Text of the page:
Welter said the new norms were triggered indirectly by the sex abuse scandal. They were crafted in order for the church to sever ties with former priests and ensure they don't commit crimes under the auspices of the church.

"We want to clarify their status within the church because all deacons and priests are assigned a bishop," he said. "There is a concern on the part of everyone out there about vicarious liability … the bishop maintains that responsibility until it ends."

Motycka said many men have remained under the radar to avoid the embarrassment and restrictions that often accompany laicization. Despite intense theological training, a laicized priest is forbidden to teach theology or to serve any role on a parish altar.

In the cases of the 13 priests linked to sexual misconduct who have not resigned but were removed from public ministry, a move to defrock would evict six from the Stritch Retreat House in Mundelein, where they are closely monitored. It also would remove the monitors assigned to three priests now living in private homes. Two of the 13 must await the conclusions of canonical trials.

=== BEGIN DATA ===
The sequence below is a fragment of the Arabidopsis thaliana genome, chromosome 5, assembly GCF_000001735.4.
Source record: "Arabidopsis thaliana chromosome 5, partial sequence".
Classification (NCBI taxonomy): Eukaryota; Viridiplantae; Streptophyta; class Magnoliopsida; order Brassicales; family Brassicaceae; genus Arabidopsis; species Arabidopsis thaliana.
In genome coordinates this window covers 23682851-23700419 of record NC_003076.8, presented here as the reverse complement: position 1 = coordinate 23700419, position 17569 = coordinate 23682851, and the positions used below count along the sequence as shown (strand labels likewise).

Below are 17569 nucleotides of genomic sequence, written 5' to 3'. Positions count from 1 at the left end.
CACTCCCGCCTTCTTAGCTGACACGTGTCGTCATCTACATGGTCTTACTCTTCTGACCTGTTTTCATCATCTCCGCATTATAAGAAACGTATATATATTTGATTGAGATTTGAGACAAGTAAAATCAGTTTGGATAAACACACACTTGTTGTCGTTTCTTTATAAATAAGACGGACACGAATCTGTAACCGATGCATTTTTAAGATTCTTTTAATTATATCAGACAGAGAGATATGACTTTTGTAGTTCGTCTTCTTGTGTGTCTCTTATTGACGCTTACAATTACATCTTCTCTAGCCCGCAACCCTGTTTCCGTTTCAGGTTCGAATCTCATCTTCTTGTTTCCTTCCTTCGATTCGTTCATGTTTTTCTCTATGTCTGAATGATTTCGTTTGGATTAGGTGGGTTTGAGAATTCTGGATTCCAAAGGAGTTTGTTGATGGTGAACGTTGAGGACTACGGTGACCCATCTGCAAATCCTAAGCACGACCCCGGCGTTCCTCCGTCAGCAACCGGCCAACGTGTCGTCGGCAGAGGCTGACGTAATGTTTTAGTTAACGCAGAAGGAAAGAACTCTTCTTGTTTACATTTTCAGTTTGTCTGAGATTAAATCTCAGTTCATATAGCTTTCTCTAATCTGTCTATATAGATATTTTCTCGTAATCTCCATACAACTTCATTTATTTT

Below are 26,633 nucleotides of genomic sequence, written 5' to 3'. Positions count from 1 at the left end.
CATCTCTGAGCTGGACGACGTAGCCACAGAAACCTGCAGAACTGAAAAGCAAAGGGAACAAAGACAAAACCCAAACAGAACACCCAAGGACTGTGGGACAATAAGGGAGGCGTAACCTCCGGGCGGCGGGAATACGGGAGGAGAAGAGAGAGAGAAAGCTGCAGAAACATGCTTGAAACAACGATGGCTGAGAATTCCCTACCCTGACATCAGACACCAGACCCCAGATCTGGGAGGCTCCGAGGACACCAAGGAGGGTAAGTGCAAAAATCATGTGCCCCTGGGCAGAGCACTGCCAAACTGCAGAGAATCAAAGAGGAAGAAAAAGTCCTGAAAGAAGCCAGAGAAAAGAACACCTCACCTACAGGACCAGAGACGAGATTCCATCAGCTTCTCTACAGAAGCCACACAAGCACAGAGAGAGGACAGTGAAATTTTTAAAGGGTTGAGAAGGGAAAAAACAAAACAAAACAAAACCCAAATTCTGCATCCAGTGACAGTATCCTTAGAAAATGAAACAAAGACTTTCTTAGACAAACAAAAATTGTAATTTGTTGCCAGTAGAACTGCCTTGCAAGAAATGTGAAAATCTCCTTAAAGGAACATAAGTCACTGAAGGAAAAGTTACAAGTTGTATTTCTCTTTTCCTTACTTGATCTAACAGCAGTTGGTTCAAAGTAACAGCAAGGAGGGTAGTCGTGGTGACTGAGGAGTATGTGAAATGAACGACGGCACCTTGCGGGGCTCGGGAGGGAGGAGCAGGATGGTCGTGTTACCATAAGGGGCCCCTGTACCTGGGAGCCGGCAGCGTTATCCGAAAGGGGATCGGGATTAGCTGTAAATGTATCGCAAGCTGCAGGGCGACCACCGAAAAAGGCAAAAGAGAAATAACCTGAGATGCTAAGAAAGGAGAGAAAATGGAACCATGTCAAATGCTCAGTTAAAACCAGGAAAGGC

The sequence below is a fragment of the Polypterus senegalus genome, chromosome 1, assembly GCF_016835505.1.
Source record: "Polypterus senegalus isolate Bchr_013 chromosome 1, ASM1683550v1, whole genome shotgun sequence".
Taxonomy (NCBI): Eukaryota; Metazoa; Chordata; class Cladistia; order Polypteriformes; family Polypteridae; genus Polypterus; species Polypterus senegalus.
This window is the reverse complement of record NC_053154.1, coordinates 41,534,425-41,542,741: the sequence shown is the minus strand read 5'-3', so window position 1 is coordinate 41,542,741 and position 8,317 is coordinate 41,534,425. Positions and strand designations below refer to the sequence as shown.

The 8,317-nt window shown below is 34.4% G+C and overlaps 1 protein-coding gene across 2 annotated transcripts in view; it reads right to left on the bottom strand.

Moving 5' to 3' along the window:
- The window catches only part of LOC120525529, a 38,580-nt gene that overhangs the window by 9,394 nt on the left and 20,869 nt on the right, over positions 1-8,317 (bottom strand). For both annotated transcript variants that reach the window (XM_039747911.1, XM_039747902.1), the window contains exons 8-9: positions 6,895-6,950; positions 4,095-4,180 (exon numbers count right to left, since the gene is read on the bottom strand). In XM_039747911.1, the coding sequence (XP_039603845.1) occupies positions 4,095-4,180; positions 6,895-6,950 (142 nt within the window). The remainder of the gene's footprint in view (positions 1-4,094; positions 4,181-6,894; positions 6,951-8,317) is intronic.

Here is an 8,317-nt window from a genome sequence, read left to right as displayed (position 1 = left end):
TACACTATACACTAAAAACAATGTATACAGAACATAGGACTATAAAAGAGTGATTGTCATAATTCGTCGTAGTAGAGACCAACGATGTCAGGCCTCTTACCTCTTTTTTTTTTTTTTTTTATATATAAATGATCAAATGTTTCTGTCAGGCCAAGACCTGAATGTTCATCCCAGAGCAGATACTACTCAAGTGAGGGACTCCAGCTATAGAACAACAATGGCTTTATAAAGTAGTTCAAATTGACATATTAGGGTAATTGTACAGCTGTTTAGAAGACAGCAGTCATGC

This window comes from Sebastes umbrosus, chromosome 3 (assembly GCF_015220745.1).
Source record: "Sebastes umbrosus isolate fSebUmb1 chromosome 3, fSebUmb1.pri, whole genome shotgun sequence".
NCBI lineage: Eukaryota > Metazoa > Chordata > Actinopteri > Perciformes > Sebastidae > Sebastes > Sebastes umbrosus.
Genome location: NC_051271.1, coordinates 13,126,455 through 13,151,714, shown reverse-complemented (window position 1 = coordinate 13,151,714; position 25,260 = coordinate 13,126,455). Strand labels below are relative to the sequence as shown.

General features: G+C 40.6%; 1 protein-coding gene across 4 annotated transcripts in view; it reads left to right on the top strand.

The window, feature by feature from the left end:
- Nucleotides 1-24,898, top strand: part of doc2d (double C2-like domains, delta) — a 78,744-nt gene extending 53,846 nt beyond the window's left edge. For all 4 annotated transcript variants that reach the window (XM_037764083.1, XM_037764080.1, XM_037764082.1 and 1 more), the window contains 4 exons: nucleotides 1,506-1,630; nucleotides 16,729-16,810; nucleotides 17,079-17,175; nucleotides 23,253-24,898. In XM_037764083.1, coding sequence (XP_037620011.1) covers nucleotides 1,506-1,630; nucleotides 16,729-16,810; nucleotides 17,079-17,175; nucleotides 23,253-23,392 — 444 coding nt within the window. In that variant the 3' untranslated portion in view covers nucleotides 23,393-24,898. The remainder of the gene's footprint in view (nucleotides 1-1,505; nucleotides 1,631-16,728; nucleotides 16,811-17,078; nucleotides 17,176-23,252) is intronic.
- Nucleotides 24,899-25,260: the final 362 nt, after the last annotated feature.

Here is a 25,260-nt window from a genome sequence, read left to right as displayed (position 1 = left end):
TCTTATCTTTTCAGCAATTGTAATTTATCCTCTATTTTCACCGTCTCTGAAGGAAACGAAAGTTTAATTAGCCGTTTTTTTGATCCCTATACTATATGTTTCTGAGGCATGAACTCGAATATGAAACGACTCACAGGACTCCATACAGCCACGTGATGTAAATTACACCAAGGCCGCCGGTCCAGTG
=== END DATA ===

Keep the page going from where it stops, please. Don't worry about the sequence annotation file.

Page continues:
In addition to room and board, health benefits aside from Medicare also would cease. Laicization would not affect pensions, church officials said.

In Milwaukee, Archbishop Jerome Listecki, originally from Chicago, has moved to laicize nine men removed from ministry, saving $90,000 a year. The Chicago Archdiocese declined to say how much it costs to support the men still under the church's watch